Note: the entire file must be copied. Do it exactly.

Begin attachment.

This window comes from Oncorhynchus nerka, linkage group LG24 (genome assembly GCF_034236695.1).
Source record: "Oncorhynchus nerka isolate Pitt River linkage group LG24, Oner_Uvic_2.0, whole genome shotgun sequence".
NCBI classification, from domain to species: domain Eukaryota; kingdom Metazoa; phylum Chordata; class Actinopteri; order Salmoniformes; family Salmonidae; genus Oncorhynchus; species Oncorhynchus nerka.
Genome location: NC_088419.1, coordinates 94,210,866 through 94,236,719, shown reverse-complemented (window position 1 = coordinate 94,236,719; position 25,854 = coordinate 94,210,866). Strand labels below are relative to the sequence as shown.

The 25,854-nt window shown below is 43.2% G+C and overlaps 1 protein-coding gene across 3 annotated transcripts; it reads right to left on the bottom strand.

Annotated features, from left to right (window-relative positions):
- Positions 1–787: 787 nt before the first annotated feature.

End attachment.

This window comes from Oncorhynchus nerka, linkage group LG24 (genome assembly GCF_034236695.1).
Source record: "Oncorhynchus nerka isolate Pitt River linkage group LG24, Oner_Uvic_2.0, whole genome shotgun sequence".
NCBI classification, from domain to species: domain Eukaryota; kingdom Metazoa; phylum Chordata; class Actinopteri; order Salmoniformes; family Salmonidae; genus Oncorhynchus; species Oncorhynchus nerka.
Genome location: NC_088419.1, coordinates 94,210,866 through 94,236,719, shown reverse-complemented (window position 1 = coordinate 94,236,719; position 25,854 = coordinate 94,210,866). Strand labels below are relative to the sequence as shown.

The 25,854-nt window shown below is 43.2% G+C and overlaps 1 protein-coding gene across 3 annotated transcripts; it reads right to left on the bottom strand.

Annotated features, from left to right (window-relative positions):
- Positions 1–787: 787 nt before the first annotated feature.